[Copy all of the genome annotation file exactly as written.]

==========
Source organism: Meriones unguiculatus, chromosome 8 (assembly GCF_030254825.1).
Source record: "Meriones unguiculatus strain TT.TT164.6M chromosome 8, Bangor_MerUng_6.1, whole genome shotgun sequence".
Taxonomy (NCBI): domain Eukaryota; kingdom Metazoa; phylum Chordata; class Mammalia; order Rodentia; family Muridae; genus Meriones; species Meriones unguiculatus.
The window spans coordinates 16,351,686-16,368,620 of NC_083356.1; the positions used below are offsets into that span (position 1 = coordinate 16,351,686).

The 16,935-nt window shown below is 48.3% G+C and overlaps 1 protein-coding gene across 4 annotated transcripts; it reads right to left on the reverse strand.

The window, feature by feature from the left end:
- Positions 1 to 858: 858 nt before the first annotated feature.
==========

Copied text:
Source organism: Meriones unguiculatus, chromosome 8 (assembly GCF_030254825.1).
Source record: "Meriones unguiculatus strain TT.TT164.6M chromosome 8, Bangor_MerUng_6.1, whole genome shotgun sequence".
Taxonomy (NCBI): domain Eukaryota; kingdom Metazoa; phylum Chordata; class Mammalia; order Rodentia; family Muridae; genus Meriones; species Meriones unguiculatus.
The window spans coordinates 16,351,686-16,368,620 of NC_083356.1; the positions used below are offsets into that span (position 1 = coordinate 16,351,686).

The 16,935-nt window shown below is 48.3% G+C and overlaps 1 protein-coding gene across 4 annotated transcripts; it reads right to left on the reverse strand.

The window, feature by feature from the left end:
- Positions 1 to 858: 858 nt before the first annotated feature.